Apples are known to contain high concentrations of phenolic compounds such as condensed tannins. Consumption of condensed tannins has been reported to reduce the risk of many types of chronic diseases including allergies. However, their therapeutic effectiveness and potential in treating autoimmune disease remain controversial. Here, the effect of oral administration of apple condensed tannins (ACT) prepared from apples (Malus pumila cv. Fuji) on bovine type II collagen (CII)-induced arthritis in DBA1/J mice, a well-established murine model of human rheumatoid arthritis (RA), was evaluated. As compared to the control (without ACT administration) group, RA development was delayed and a significant reduction in the RA clinical score was observed in the ACT-administered group. Using cultured splenocytes isolated from CII-immunized mice, ACT-administration was shown to decrease the CII-induced increases in IL-17 expression and production in vitro. We propose that downregulation of T helper (Th) 17 cells is responsible for the ACT-induced RA suppression.
Source : Molecular Nutrition and Food Research
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The Clinical Efficacy and Safety of the Sahastara Remedy versus Diclofenac in the Treatment of Osteoarthritis of the Knee: A Double-Blind, Randomized, and Controlled Trial
Piya Pinsornsak, 1 Puritat Kanokkangsadal, 2 and Arunporn Itharat 2 , 3 , *
Introduction. The Sahastara (SHT) remedy is a Thai traditional medicine that has been acknowledged in the Thai National List of Essential Medicine and has been used as an alternative medicine to treat knee osteoarthritis. Although SHT remedies have been used in Thai traditional medical practices for a long period of time, there are few reports on their clinical trials.
Aim of the Study. To investigate the clinical efficacy and safety of the SHT remedy in treating OA of the knee when compared to diclofenac.
Methods. A phase 2, double-blind, randomized, and controlled trial study with a purpose to determine the clinical efficacy and safety of SHT in comparison with diclofenac for the treatment of knee osteoarthritis. Sixty-six patients, ages between 45 and 80 years of age, were randomly allocated into 2 groups. The SHT group received 1,000 mg of SHT powdered capsules 3 times per day, orally before meals, while another group received 25 mg of diclofenac sodium capsules 3 times a day, orally after meals for 28 days. All patients were followed up at 14 and 28 days for the evaluation of the efficacy and safety by using clinical examinations, blood tests, a visual analogue scale (VAS) for pain, and the 100-meter walktime test. Improvement on the quality of life was also assessed by the WOMAC index.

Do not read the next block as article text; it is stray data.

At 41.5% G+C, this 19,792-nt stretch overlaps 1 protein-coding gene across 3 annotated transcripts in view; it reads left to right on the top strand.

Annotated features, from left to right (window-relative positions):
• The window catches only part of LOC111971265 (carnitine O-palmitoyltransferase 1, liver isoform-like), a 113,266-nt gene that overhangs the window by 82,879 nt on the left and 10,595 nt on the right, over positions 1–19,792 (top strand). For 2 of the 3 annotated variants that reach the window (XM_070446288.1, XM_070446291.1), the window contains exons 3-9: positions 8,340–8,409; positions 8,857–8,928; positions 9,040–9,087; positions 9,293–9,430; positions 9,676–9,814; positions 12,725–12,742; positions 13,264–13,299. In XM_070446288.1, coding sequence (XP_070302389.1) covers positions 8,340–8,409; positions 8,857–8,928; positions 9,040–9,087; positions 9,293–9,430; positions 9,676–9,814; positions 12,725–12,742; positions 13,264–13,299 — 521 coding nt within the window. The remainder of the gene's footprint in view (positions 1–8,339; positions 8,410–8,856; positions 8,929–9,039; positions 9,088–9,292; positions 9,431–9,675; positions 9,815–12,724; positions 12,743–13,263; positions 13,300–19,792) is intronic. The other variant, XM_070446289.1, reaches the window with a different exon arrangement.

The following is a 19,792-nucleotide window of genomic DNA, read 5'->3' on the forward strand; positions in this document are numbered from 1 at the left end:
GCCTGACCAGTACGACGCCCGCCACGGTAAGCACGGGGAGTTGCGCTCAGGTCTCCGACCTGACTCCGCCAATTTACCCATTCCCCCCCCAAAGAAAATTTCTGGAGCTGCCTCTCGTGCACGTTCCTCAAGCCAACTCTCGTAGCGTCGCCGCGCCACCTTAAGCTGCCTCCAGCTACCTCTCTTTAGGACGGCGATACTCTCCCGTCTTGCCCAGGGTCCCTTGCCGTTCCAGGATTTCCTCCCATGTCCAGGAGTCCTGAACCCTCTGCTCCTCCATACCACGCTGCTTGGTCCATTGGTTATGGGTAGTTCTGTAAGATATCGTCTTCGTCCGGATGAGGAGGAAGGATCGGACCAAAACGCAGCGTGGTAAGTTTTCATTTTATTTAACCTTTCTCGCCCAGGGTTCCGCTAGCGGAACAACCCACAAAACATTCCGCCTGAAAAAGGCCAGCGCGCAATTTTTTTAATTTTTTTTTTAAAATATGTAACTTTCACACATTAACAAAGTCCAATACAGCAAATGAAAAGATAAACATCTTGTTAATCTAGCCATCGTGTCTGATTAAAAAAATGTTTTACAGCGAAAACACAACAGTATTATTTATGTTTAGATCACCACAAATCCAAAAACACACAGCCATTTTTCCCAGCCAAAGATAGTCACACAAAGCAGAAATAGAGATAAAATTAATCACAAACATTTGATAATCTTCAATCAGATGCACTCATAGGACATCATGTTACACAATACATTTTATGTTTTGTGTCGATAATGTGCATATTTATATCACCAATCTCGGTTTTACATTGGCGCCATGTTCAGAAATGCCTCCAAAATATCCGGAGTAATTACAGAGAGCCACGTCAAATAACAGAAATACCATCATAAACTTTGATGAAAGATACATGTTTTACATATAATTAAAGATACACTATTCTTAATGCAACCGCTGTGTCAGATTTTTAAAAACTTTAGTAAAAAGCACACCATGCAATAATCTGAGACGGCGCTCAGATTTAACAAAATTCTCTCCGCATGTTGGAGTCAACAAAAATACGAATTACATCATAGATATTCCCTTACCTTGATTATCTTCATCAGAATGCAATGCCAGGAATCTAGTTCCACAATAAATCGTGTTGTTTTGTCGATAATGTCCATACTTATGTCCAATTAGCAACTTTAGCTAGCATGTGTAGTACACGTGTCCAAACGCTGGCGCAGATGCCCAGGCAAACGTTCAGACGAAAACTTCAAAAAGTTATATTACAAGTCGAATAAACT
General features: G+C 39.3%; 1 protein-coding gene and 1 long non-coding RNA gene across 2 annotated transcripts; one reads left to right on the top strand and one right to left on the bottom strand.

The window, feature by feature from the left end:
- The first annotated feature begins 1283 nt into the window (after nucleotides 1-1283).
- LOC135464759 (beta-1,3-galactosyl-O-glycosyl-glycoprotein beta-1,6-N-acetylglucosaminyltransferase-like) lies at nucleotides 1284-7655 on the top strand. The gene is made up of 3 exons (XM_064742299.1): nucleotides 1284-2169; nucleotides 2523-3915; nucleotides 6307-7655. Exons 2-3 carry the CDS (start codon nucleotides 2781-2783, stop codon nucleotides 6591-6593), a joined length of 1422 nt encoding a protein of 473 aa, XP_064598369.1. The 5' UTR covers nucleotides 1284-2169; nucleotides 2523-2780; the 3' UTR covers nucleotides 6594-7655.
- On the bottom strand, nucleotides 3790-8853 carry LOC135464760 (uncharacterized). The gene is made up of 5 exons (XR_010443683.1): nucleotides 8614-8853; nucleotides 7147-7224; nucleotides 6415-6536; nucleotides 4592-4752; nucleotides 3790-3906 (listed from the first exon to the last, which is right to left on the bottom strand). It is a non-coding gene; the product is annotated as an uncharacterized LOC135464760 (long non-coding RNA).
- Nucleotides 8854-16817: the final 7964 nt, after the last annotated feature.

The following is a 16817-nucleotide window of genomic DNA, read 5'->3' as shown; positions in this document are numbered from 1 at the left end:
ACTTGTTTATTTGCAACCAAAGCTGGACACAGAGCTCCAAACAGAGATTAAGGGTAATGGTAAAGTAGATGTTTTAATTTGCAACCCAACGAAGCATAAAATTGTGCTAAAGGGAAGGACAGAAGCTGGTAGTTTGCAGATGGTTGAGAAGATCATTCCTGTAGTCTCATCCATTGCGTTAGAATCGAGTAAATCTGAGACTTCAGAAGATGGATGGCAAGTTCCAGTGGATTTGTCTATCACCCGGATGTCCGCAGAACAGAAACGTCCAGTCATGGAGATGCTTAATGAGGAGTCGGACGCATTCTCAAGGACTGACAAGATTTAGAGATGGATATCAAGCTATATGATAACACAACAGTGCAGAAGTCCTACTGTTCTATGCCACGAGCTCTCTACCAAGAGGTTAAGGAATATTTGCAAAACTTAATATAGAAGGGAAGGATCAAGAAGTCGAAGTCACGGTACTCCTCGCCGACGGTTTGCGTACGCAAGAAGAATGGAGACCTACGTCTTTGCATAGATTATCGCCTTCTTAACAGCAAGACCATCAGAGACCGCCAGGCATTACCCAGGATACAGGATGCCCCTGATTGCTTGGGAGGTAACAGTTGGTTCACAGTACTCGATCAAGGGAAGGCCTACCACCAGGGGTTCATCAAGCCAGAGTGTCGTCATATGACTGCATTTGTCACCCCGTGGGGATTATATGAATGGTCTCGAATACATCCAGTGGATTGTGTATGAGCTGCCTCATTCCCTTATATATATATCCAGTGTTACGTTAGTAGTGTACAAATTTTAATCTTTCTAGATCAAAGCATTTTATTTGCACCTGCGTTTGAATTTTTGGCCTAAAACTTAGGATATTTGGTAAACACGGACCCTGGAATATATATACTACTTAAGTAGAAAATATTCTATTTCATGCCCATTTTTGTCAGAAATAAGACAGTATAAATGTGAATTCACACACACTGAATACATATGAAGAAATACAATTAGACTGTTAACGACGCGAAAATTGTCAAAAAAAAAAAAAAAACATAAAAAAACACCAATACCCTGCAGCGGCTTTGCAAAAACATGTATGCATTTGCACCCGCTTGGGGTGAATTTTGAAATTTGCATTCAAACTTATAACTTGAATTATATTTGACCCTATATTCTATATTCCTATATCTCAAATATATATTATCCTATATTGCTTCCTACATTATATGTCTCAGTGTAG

Results. There were 31 and 30 patients in SHT and diclofenac groups, respectively, who had completed the study. Both medications have shown to significantly reduce the VAS for pain, and significantly improve the 100-meter walktime test and the WOMAC index score. However, there were no differences in the efficacy between the two groups. The blood chemistry showed no toxicity on renal and/or liver functions after taking SHT for 28 days but the patients who took diclofenac showed significant increases in their AST, ALT, and ALP. Systolic and diastolic blood pressure slightly increased in the diclofenac group but the SHT group did not effect on blood pressure.
Conclusions. The SHT remedy is similar to diclofenac in all evaluating symptoms of OA knee. However, the SHT remedy has shown to be a good alternative treatment for OA knee with less systemic side effects when it was compared with diclofenac.
Source : Evidence Based Complementary and Alternative Medicine
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Chondroitin for osteoarthritis
- Jasvinder A Singh1,*,
- Shahrzad Noorbaloochi2,
- Roderick MacDonald3,
- Lara J Maxwell4
Osteoarthritis, a common joint disorder, is one of the leading causes of disability. Chondroitin has emerged as a new treatment. Previous meta-analyses have shown contradictory results on the efficacy of chondroitin. This, in addition to the publication of more trials, necessitates a systematic review.
To evaluate the benefit and harm of oral chondroitin for treating osteoarthritis compared with placebo or a comparator oral medication including, but not limited to, nonsteroidal anti-inflammatory drugs (NSAIDs), analgesics, opioids, and glucosamine or other "herbal" medications.